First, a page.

Fairbourne Railway

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Fairbourne Miniature Railway
Route length: 3.2 km
Gauge : (1895-1916) 610 mm
(1916-1984) 381 mm
(1984-present) 311 mm
Owner: North Wales Coast Light Railway
operator Fairbourne Railway Limited,
supported by the Fairbourne
Railway Preservation Society
Barmouth ferry across the Mawddach
End station - start of the route
Barmouth Ferry railway station Northern terminus
Jack Steele tunnel
Stop, stop
Estuary stop
Route - straight ahead
Passing loop
Stop, stop
Loop stop
Stop, stop
Golf stop
Stop, stop
Beach stop
Railroad Crossing
Penrhyn Corner Crossing
Railroad Crossing
Car Park Crossing
Railroad Crossing
Springfield Crossing
Foot crossing
Former section on old Brickworks
End station - end of the line
Fairbourne Main Terminus
Railway station, station - across
Fairbourne railway station on the Cambrian Line

The Fairbourne Railway ( Welsh : Rheilffordd y Friog ) is a miniature narrow- gauge railway with a gauge of 311 mm today and a length of 3.2 km. It leads from the coastal town of Fairbourne in north central Wales along the beach on a peninsula to the pier of the Barmouth Ferry, a ferry with which passengers can cross over the mouth of the River Mawddach to the seaside resort of Barmouth . The railway has always been a tourist railway and, unlike many other narrow-gauge railways in Wales, was only important for freight traffic in its early days.


A ride on the Fairbourne Railway

The railway opened for the transport of building materials in 1895 as a horse-drawn railway with a gauge of 2 feet (610 mm). It offered a service between Fairbourne Village and Penrhyn Point and was re-gauged to 381 mm in 1916 and to its current gauge of 311 mm in 1986. It has been used by tourists since its early days. It reached the highest passenger numbers with 70,000 passengers in 1970.

The horse-drawn tram from the beginning

Horse tram operation in the early days of the railway

As the area around Fairbourne became accessible to day trippers from the Midlands after the completion of the Cambrian Coast Line in 1865 and the Barmouth Bridge in 1867 , there were various plans to develop tourism in this area. At this point in time there were already several horse-drawn trams, mainly for the removal of stones from the Henddol quarry above the neighboring town of Friog . The horse-drawn tram that was built for the construction of the town of Fairbourne soon introduced passenger cars to transport people to the ferry terminal and the beach.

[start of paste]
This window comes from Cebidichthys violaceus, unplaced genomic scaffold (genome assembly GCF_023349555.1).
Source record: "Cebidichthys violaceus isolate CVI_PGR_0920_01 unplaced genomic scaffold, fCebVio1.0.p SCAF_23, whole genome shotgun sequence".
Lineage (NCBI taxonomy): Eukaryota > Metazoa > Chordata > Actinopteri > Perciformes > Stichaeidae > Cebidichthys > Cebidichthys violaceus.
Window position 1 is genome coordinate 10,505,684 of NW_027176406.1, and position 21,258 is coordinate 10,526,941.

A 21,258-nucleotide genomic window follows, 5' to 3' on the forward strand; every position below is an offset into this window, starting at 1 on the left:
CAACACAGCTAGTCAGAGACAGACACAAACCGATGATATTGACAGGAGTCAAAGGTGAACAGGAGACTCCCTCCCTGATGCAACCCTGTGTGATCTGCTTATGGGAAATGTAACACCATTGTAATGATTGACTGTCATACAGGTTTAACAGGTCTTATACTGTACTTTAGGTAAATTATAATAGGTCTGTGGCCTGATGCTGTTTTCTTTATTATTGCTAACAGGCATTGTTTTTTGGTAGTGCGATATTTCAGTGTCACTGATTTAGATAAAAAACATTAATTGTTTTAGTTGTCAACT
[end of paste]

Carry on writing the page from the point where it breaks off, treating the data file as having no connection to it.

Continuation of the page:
The early days of the Fairbourne Miniature Railway

In 1916 the line was re-gauged to 381 mm (15 inches) , a gauge widely used in miniature and park railways , and operated by Narrow Gauge Railways Ltd (NGR) with a Wenman Joseph Bassett-Lowke steam locomotive . The aim of the company was to promote tourism in this area. The locomotives used were the Prince Edward of Wales Bassett Lowke Class 10 locomotive , developed by Henry Greenly . The passengers were carried in four open cars. The railroad also played an important role in the development of the 15 inch gauge railways in the United Kingdom.

During the Second World War, the railway had changing owners, among other things, it was temporarily rented by the operator of the ferry. After the acquisition of a 457 mm (18 inch) gauge locomotive, a GNR Stirling 4-2-2, a third track was laid to the golf course . In 1940 a Lister Railtruck diesel locomotive was used, after which the railway was closed.

The Wilkins Era: 1947–1984

Katie locomotive on 381 mm gauge (1976)

A consortium of business people from the Midlands saved the railway in 1946 and after restoration work it was reopened in 1947. The owner of the railway, John Wilkins, invested in the renewal of the railway facilities and bought new steam locomotives. The railway had its best days in the 1960s and 1970s. With the advent of cheap air travel and mass tourism in southern countries and the revival of several disused narrow-gauge railways in the region as museum railways , the number of passengers continued to decline in the 1970s and 1980s.

The Ellerton Era 1984–1995

Train crossing in the loop stop Loop halt (1994)

In 1984 the train was sold to the Ellerton family. The track was re-gauged to 311 mm (12 inches) in 1986, and a new terminus was built in Fairbourne. Four new steam locomotives for the new gauge were purchased and the old locomotives for the 15-inch gauge were sold. Two of the new locomotives came from the insolvent Réseau Guerlédan Chemin de Fer Touristique in Brittany in France. All four steam locomotives Yeo , Sherpa , Beddgelert and Russell are scaled-down replicas of real narrow-gauge railroad locomotives. Of the 15-inch locomotives, only the Sylvia diesel locomotive (rebuilt as Lilian Walter ) remained on the line. Most of the 15-inch locomotives, however, are still intact and have found a new application on other railways.

In 1990 the first own steam locomotive, the number 24, was built. It is a scaled-down replica of a tender locomotive on the Sandy River & Rangeley Lakes Railroad in Maine . This locomotive now runs on the Cleethorpes Coast Light Railway in Lincolnshire .